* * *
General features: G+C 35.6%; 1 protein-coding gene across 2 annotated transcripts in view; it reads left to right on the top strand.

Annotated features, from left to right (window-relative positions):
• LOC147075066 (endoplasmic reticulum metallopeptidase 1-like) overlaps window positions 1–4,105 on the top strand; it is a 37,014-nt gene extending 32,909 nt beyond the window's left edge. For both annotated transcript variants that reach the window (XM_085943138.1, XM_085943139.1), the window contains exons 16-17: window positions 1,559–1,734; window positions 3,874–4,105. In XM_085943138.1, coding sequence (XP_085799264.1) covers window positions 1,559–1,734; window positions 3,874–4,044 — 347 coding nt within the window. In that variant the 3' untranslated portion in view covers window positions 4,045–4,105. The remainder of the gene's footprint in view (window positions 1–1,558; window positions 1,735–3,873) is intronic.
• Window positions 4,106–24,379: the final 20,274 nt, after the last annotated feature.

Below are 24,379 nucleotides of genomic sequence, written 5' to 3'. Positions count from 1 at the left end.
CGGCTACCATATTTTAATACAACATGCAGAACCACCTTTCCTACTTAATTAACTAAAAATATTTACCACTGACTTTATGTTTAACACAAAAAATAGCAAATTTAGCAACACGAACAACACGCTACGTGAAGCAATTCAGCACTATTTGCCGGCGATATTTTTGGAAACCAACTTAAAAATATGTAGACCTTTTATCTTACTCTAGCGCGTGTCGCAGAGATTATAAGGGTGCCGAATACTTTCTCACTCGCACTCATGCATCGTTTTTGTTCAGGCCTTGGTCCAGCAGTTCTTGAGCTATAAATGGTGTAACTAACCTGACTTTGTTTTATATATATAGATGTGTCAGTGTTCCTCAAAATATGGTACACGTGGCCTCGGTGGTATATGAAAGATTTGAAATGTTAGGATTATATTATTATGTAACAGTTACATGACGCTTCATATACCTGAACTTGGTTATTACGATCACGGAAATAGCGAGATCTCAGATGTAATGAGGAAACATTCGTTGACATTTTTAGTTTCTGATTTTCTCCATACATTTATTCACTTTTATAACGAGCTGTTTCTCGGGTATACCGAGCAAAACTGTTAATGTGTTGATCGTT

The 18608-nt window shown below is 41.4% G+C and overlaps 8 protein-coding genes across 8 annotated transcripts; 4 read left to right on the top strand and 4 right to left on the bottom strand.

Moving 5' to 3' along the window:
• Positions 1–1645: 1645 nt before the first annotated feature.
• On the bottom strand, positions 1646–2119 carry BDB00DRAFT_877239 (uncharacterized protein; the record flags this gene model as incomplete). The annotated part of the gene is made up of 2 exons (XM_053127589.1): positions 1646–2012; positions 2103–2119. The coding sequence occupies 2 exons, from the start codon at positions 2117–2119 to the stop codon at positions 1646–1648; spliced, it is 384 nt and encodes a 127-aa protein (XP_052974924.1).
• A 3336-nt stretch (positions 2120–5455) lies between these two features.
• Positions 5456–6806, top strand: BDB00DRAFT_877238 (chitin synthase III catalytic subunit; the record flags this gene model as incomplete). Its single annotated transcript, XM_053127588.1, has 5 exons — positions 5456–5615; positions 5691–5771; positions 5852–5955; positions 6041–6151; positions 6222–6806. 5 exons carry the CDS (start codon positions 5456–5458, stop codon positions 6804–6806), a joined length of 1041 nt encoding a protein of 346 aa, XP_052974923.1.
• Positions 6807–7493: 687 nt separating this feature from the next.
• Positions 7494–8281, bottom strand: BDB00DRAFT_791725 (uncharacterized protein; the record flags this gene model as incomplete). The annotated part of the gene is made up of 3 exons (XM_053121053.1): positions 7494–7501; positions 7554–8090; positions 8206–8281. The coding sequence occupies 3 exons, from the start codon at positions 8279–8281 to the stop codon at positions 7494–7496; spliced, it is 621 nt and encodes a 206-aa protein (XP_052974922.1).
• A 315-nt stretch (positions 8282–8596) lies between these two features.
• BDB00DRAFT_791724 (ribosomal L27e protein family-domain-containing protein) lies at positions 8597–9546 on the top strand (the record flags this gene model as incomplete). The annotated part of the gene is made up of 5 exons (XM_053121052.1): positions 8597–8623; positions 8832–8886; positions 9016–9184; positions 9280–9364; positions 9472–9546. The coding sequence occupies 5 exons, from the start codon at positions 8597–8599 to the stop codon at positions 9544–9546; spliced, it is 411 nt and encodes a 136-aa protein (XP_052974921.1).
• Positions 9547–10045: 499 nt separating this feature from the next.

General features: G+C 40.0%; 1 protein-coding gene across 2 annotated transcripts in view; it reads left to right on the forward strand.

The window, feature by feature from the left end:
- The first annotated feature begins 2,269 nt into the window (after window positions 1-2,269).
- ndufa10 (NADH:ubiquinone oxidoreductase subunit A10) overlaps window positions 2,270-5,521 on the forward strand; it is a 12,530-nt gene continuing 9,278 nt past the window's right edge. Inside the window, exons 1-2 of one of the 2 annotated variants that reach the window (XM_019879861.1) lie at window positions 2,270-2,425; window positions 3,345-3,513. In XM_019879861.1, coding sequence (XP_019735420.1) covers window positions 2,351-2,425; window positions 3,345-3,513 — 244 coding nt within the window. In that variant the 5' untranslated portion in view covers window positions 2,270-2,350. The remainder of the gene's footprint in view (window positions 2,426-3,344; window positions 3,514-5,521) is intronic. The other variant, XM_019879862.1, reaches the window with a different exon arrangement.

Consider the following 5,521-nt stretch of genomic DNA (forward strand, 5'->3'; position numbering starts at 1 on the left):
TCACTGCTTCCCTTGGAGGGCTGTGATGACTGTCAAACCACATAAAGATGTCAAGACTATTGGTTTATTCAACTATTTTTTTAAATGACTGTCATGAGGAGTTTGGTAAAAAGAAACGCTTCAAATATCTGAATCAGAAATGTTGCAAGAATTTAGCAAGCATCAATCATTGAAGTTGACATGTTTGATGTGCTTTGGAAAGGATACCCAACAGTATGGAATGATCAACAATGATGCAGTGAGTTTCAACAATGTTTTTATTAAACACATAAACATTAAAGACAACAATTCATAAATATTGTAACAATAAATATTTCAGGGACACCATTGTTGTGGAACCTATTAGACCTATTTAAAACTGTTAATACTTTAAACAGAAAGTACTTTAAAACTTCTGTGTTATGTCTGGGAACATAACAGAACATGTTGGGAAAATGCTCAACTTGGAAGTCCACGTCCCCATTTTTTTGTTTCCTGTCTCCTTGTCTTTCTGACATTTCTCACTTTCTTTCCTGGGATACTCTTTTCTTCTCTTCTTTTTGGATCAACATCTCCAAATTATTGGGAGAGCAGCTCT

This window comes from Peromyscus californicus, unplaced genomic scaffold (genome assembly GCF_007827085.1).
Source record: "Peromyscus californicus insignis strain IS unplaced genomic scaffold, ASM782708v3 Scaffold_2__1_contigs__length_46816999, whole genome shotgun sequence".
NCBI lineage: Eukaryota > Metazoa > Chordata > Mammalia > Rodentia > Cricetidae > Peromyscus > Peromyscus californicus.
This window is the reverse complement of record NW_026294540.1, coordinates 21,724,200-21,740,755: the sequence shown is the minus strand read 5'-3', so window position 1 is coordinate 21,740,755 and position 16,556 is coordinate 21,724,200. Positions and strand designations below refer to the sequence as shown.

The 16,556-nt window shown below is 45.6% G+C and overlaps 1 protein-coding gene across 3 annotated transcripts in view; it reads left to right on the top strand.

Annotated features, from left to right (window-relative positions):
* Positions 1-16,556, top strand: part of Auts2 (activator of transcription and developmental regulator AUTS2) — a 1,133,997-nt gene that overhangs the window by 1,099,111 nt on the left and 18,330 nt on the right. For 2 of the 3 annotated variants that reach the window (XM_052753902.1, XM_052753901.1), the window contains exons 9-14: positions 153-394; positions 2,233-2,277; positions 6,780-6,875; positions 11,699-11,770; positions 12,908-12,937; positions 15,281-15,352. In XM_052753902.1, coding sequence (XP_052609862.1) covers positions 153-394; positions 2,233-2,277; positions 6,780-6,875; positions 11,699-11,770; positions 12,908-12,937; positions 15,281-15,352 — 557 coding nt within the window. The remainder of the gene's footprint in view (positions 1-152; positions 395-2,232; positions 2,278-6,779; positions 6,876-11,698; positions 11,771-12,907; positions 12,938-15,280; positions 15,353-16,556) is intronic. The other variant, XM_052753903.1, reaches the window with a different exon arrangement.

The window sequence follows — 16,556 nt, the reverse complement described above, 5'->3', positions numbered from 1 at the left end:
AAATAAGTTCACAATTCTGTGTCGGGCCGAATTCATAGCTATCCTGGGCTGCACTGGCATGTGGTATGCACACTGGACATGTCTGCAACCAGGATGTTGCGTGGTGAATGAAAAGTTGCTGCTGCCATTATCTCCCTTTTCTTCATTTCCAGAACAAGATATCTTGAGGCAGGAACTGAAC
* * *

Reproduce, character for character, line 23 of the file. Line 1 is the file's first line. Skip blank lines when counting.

TCACTGCTTCCCTTGGAGGGCTGTGATGACTGTCAAACCACATAAAGATGTCAAGACTATTGGTTTATTCAACTATTTTTTTAAATGACTGTCATGAGGAGTTTGGTAAAAAGAAACGCTTCAAATATCTGAATCAGAAATGTTGCAAGAATTTAGCAAGCATCAATCATTGAAGTTGACATGTTTGATGTGCTTTGGAAAGGATACCCAACAGTATGGAATGATCAACAATGATGCAGTGAGTTTCAACAATGTTTTTATTAAACACATAAACATTAAAGACAACAATTCATAAATATTGTAACAATAAATATTTCAGGGACACCATTGTTGTGGAACCTATTAGACCTATTTAAAACTGTTAATACTTTAAACAGAAAGTACTTTAAAACTTCTGTGTTATGTCTGGGAACATAACAGAACATGTTGGGAAAATGCTCAACTTGGAAGTCCACGTCCCCATTTTTTTGTTTCCTGTCTCCTTGTCTTTCTGACATTTCTCACTTTCTTTCCTGGGATACTCTTTTCTTCTCTTCTTTTTGGATCAACATCTCCAAATTATTGGGAGAGCAGCTCT